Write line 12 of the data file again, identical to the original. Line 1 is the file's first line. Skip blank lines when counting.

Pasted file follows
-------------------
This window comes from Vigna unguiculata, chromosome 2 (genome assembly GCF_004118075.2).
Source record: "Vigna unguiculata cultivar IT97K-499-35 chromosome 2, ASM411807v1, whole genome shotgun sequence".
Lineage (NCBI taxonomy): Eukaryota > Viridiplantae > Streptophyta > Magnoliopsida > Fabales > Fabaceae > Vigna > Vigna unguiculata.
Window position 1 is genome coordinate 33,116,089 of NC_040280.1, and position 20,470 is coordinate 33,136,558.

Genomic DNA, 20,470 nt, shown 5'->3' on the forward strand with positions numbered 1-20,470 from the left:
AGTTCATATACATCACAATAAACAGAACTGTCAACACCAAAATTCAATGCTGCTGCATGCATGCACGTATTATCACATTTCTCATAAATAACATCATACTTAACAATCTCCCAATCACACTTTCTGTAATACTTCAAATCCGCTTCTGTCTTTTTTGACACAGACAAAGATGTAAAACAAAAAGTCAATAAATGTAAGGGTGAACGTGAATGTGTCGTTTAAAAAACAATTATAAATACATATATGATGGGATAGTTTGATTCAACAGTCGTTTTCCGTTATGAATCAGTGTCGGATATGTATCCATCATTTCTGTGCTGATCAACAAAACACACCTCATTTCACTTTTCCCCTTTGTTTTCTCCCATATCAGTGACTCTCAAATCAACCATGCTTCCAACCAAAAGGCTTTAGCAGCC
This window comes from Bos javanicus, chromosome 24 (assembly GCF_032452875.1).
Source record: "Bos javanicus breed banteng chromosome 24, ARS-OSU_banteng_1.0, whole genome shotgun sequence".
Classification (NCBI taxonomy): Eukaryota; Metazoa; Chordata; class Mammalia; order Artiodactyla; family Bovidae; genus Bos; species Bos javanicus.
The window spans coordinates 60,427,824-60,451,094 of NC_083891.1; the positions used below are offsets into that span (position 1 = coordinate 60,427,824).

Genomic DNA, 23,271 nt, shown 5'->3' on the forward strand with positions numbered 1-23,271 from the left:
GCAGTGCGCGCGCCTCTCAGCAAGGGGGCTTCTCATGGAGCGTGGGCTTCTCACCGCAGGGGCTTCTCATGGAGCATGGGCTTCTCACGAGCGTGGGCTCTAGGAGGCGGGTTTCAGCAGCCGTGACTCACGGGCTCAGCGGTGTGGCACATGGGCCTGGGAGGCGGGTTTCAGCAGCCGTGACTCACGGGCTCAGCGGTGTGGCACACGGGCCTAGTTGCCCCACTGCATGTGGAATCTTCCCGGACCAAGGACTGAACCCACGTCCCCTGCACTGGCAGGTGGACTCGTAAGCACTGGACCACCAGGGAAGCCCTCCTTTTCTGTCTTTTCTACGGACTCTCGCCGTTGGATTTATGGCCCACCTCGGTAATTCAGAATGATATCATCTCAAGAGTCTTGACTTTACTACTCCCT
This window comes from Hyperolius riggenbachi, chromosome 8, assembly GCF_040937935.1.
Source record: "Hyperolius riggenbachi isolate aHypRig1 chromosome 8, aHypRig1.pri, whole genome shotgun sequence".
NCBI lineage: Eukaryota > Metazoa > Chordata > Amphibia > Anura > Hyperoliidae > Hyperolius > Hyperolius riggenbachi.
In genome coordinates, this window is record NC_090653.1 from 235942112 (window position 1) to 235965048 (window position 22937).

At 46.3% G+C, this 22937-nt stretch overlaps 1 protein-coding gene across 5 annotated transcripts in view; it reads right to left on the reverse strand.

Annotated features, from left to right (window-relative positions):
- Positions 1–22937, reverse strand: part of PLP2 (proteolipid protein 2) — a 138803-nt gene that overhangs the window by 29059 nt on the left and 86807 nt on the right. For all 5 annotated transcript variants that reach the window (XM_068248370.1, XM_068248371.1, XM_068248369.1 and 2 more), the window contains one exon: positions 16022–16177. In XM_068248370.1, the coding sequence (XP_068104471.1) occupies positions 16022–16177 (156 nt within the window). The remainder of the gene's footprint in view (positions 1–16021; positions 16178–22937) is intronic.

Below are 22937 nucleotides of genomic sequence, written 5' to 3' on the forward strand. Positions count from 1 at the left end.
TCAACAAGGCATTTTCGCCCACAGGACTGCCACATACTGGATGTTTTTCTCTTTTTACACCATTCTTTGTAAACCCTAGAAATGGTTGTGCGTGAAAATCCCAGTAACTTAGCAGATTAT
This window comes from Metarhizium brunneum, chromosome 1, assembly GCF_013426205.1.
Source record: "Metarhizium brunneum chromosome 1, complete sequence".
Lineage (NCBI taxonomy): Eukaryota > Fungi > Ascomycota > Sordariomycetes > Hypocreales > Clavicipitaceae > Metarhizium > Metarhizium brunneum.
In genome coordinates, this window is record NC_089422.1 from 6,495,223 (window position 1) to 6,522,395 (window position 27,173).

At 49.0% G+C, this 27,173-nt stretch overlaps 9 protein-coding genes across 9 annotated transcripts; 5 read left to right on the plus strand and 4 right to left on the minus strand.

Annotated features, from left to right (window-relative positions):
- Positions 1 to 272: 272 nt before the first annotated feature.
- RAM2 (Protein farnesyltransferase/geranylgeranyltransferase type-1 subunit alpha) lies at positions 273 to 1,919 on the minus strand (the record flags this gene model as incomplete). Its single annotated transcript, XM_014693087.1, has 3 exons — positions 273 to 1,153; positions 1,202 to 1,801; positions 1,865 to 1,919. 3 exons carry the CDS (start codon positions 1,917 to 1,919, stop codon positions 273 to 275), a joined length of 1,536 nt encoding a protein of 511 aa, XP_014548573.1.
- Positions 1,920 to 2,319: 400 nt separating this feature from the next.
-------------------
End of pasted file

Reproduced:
GCAGTGCGCGCGCCTCTCAGCAAGGGGGCTTCTCATGGAGCGTGGGCTTCTCACCGCAGGGGCTTCTCATGGAGCATGGGCTTCTCACGAGCGTGGGCTCTAGGAGGCGGGTTTCAGCAGCCGTGACTCACGGGCTCAGCGGTGTGGCACATGGGCCTGGGAGGCGGGTTTCAGCAGCCGTGACTCACGGGCTCAGCGGTGTGGCACACGGGCCTAGTTGCCCCACTGCATGTGGAATCTTCCCGGACCAAGGACTGAACCCACGTCCCCTGCACTGGCAGGTGGACTCGTAAGCACTGGACCACCAGGGAAGCCCTCCTTTTCTGTCTTTTCTACGGACTCTCGCCGTTGGATTTATGGCCCACCTCGGTAATTCAGAATGATATCATCTCAAGAGTCTTGACTTTACTACTCCCT